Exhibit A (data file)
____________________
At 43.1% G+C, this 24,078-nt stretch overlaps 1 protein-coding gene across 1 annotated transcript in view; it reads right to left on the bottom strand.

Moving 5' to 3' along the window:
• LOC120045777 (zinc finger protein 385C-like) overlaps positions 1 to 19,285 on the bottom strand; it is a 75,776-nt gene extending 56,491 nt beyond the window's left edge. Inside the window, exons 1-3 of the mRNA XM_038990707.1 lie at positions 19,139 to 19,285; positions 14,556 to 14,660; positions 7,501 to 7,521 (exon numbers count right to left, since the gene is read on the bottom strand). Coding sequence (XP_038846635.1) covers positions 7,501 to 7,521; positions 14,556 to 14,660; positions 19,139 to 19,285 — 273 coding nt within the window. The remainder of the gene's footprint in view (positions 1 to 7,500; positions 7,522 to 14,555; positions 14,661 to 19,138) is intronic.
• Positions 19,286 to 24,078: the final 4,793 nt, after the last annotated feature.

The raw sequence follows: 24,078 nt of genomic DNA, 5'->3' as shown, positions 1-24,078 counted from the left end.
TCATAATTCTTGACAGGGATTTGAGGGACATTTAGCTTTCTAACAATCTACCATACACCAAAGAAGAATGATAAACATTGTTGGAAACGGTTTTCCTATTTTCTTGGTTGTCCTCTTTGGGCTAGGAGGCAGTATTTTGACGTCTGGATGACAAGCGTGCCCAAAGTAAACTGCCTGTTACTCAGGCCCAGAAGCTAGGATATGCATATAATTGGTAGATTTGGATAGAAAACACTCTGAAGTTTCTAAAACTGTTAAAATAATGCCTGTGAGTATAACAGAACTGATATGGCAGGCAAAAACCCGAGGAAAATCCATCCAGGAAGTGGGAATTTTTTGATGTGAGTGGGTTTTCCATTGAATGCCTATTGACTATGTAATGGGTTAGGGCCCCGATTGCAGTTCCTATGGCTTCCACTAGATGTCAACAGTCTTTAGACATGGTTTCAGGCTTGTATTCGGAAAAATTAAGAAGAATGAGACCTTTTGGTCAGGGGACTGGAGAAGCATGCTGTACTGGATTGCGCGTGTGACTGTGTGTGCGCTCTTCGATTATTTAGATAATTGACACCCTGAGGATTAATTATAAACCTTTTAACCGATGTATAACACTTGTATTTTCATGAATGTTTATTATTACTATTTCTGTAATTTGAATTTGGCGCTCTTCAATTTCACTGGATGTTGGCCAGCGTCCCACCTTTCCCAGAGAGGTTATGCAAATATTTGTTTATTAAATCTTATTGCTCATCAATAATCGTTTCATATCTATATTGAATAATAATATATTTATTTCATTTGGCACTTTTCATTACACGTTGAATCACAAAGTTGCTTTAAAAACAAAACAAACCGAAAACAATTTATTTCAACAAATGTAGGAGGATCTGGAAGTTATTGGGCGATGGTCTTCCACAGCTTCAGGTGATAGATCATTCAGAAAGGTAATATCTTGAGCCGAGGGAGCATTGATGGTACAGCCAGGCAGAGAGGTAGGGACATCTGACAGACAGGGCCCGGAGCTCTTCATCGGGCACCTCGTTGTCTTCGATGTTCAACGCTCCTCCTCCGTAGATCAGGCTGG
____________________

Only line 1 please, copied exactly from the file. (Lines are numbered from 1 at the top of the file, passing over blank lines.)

At 43.1% G+C, this 24,078-nt stretch overlaps 1 protein-coding gene across 1 annotated transcript in view; it reads right to left on the bottom strand.